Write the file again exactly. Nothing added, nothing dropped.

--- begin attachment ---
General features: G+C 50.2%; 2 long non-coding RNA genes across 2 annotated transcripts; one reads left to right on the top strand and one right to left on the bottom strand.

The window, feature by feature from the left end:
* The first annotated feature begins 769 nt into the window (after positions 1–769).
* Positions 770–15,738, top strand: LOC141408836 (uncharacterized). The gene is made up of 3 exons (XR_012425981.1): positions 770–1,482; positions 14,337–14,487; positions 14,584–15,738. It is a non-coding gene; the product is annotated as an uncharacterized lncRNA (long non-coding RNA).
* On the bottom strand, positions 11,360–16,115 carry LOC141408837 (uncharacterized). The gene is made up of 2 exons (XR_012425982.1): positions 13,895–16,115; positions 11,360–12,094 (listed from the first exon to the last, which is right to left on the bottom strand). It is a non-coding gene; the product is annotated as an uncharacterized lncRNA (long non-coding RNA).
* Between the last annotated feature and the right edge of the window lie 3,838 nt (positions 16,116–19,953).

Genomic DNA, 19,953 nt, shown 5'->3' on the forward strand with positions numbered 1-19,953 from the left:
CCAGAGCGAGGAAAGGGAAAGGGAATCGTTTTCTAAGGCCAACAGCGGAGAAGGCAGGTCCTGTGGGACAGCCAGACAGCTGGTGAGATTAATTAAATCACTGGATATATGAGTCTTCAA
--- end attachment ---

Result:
General features: G+C 50.2%; 2 long non-coding RNA genes across 2 annotated transcripts; one reads left to right on the top strand and one right to left on the bottom strand.

The window, feature by feature from the left end:
* The first annotated feature begins 769 nt into the window (after positions 1–769).
* Positions 770–15,738, top strand: LOC141408836 (uncharacterized). The gene is made up of 3 exons (XR_012425981.1): positions 770–1,482; positions 14,337–14,487; positions 14,584–15,738. It is a non-coding gene; the product is annotated as an uncharacterized lncRNA (long non-coding RNA).
* On the bottom strand, positions 11,360–16,115 carry LOC141408837 (uncharacterized). The gene is made up of 2 exons (XR_012425982.1): positions 13,895–16,115; positions 11,360–12,094 (listed from the first exon to the last, which is right to left on the bottom strand). It is a non-coding gene; the product is annotated as an uncharacterized lncRNA (long non-coding RNA).
* Between the last annotated feature and the right edge of the window lie 3,838 nt (positions 16,116–19,953).

Genomic DNA, 19,953 nt, shown 5'->3' on the forward strand with positions numbered 1-19,953 from the left:
CCAGAGCGAGGAAAGGGAAAGGGAATCGTTTTCTAAGGCCAACAGCGGAGAAGGCAGGTCCTGTGGGACAGCCAGACAGCTGGTGAGATTAATTAAATCACTGGATATATGAGTCTTCAA